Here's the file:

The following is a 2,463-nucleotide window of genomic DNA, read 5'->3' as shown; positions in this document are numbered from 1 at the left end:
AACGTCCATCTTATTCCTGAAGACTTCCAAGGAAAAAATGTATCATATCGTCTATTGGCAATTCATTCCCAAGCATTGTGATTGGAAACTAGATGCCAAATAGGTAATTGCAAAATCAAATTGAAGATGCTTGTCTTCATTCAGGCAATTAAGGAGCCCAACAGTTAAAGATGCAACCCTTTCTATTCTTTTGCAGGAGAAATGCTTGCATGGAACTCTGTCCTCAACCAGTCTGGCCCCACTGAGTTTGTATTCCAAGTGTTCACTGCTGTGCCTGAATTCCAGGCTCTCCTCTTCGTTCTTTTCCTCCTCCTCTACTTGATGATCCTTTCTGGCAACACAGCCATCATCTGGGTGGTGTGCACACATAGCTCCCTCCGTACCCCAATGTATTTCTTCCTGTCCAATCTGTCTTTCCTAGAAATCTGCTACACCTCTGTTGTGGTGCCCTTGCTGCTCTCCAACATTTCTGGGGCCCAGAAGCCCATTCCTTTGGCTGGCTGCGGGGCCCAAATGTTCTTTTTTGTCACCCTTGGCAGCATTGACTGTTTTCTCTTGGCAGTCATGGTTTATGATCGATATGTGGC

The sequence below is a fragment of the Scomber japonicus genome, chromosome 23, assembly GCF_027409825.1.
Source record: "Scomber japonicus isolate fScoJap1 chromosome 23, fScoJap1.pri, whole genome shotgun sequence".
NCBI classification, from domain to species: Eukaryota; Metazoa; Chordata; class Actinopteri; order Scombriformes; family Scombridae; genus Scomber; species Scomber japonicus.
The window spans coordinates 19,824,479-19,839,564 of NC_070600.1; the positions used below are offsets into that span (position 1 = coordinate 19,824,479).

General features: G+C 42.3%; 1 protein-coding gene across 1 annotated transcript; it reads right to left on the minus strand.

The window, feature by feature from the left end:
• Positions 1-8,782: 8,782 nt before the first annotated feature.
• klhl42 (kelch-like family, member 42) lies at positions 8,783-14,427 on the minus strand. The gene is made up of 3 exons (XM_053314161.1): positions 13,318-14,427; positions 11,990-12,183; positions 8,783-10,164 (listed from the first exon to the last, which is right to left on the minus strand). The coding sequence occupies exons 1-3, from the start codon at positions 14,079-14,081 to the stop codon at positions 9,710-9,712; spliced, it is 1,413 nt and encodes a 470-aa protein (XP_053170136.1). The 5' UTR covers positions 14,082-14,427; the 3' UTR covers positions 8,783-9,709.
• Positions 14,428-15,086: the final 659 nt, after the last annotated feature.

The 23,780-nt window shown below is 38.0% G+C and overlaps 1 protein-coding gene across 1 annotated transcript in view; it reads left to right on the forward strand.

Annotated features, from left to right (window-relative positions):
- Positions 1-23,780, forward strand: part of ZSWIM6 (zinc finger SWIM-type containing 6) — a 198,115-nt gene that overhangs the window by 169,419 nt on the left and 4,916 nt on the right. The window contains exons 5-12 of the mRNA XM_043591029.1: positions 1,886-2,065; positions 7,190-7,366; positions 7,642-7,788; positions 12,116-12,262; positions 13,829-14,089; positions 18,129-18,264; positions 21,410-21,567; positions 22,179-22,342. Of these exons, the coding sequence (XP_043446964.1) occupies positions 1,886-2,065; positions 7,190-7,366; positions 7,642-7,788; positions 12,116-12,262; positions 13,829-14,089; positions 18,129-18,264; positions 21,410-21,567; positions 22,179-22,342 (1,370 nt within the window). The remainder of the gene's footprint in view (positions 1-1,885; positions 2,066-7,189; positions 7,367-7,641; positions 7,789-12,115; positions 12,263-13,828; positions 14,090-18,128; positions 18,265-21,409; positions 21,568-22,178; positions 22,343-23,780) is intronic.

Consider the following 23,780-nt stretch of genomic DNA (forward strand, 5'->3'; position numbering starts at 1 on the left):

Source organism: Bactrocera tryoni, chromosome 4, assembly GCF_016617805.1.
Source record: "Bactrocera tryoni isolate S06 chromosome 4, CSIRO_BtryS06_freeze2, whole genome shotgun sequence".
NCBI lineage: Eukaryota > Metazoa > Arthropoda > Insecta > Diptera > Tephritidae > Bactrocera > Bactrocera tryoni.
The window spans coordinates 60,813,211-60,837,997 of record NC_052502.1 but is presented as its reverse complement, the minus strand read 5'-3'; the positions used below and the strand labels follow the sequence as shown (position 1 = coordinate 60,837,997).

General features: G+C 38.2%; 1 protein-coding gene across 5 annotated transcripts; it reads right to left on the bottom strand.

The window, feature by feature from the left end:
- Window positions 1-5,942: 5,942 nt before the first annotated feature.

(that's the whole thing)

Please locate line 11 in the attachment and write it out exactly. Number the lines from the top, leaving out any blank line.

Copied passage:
• Positions 14,428-15,086: the final 659 nt, after the last annotated feature.